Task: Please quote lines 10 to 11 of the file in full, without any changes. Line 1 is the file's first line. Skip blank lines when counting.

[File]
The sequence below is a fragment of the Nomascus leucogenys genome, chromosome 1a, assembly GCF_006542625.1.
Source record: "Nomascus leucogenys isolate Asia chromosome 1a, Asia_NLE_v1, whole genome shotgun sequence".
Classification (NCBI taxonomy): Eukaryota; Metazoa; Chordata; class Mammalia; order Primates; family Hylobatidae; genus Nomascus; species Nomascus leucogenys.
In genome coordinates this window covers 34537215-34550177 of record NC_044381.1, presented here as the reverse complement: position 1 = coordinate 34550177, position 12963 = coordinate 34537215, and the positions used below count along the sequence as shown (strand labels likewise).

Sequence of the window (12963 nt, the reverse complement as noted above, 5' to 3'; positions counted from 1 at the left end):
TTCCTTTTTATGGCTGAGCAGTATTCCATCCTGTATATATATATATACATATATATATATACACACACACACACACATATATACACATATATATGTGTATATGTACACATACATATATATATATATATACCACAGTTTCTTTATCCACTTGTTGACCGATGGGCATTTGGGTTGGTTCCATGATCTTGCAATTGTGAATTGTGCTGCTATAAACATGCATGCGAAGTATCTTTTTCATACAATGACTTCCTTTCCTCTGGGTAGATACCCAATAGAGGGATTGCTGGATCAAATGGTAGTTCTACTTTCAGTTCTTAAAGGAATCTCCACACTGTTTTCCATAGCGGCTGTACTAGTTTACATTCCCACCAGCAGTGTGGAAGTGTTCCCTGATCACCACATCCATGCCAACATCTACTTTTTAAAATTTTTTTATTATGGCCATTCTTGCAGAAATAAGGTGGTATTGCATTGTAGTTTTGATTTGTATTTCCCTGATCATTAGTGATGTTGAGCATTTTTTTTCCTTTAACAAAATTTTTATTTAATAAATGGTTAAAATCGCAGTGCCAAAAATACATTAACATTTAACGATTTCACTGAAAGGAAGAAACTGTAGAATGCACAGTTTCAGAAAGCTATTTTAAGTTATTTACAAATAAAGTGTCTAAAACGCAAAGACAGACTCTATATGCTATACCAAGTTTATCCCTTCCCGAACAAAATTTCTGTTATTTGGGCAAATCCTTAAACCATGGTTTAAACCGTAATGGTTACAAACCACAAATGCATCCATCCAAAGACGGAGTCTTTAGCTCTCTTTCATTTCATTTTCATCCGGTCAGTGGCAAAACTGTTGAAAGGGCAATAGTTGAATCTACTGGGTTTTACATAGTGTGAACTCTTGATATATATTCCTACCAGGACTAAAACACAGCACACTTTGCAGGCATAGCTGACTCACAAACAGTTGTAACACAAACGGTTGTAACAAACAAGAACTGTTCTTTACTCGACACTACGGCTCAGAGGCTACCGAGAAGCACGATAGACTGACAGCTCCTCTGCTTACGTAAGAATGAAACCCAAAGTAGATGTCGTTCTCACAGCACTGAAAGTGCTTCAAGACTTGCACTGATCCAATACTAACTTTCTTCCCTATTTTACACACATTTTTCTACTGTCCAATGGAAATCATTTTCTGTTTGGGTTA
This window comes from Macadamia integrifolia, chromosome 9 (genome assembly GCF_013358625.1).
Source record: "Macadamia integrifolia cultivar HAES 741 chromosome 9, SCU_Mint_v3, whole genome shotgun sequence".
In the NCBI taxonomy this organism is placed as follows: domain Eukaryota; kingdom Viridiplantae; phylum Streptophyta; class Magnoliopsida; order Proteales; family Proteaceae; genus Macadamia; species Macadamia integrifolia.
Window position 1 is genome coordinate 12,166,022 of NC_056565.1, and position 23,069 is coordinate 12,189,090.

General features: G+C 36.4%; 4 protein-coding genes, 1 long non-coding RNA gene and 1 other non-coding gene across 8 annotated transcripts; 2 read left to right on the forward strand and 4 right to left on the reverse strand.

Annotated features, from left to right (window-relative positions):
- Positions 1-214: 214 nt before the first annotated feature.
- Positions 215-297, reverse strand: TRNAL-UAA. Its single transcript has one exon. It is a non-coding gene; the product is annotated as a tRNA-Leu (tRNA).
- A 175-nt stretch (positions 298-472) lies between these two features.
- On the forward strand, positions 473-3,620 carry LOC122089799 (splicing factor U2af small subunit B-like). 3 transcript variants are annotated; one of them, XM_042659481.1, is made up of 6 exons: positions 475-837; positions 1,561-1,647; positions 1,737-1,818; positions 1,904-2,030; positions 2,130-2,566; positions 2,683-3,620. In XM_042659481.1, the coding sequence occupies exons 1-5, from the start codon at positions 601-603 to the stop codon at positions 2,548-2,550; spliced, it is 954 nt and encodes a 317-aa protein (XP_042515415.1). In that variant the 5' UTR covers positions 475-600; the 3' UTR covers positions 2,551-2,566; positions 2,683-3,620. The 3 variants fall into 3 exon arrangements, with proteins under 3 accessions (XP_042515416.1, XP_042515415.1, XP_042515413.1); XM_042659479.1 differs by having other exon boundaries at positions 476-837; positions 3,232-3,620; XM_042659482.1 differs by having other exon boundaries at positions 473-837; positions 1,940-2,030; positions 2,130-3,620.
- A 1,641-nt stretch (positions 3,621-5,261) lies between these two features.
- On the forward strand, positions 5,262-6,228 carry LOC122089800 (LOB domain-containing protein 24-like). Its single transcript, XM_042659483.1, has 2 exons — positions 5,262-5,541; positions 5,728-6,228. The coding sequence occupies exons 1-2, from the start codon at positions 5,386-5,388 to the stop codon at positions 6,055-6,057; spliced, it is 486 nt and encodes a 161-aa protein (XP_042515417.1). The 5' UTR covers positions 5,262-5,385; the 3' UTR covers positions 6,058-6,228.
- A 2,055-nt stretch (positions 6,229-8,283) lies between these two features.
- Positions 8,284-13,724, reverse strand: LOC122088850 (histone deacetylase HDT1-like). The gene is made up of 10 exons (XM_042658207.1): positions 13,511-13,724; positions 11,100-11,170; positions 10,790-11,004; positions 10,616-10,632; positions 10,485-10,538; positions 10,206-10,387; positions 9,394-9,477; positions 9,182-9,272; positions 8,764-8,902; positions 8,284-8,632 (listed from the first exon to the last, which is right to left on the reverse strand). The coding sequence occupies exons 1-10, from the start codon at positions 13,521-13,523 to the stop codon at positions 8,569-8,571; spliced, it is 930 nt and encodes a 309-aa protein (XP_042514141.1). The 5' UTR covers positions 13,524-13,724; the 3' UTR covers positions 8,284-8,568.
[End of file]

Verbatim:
Window position 1 is genome coordinate 12,166,022 of NC_056565.1, and position 23,069 is coordinate 12,189,090.

General features: G+C 36.4%; 4 protein-coding genes, 1 long non-coding RNA gene and 1 other non-coding gene across 8 annotated transcripts; 2 read left to right on the forward strand and 4 right to left on the reverse strand.